Clusters corresponding to subgroups of patients were searched by the mean of mixed-effect modeling. Only two covariates entered successfully in the model. CLuwas related to age, and the ratio linking total and unbound concentration was proportional to AAG concentration in serum. These two covariates are direct factors of our model. Because bupivacaine is mainly metabolized by the cytochrome P450 isoform CYP3A4, 28 which reaches only 50% of adult concentrations between 6 and 12 months of age, 29 age may be considered as the main determinant of intrinsic hepatic clearance. Similarly, AAG concentration is the main factor of protein binding and is therefore a direct factor of the physiologically based model. 27 Patients with biliary atresia were significantly younger, and they had a lower AAG concentration is serum than the other patients. This lower AAG concentration appeared to be related only to the difference in age between the two groups. Two days after surgery, AAG concentration was higher than before surgery in all infants. Moreover, this increase was significantly related to age and basal AAG concentration (fig. 1). AAG increased on average by a factor of 1.5 at the age of 1 month and by a factor of 2.5 at the age of 7 months. Other investigators have found a quantitatively lower increase in AAG concentration after surgery, without this proportionality between increase and age. 18 However, an immediate consequence of this greater increased AAG concentration in the older infants is the much greater decrease in total clearance observed in older infants than in the younger infants (table 4and fig. 3). The relation between HSA and age was weak, whereas AAG concentration is serum was significantly related to age. This is in perfect agreement with our previous findings. 12 HSA concentration in serum did not enter successfully in the model. This is not surprising because it is well established that binding of basic drugs to HSA is nonspecific and not related to the HAS-specific site for bilirubin and acidic drug binding. 30 Therefore, competitive displacement between bilirubin and bupivacaine is not expected to occur. Twelve infants had biliary atresia with cholestasis, but with normal liver function and normal nutritional status. The use of the disease status (biliary atresia or not) as covariate did not improve the quality of fitting.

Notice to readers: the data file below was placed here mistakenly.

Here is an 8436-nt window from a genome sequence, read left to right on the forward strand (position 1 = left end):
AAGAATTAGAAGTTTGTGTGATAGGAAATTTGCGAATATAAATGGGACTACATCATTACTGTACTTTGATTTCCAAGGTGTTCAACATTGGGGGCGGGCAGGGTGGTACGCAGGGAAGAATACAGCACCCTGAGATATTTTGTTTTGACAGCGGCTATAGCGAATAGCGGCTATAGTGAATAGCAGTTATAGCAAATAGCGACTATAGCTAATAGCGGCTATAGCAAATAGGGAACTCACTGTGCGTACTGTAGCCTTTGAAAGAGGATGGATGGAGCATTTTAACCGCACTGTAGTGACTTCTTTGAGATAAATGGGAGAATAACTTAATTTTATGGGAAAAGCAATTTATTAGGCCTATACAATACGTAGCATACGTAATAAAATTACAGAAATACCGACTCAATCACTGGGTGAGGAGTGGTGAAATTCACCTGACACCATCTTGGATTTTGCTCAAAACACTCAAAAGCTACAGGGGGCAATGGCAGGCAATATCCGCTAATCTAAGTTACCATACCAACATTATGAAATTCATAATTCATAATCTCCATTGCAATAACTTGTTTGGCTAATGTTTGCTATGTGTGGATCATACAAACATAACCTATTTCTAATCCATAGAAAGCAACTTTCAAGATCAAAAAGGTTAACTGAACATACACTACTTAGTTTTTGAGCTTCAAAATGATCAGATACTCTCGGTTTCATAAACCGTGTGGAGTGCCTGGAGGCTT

Binding to Erythrocytes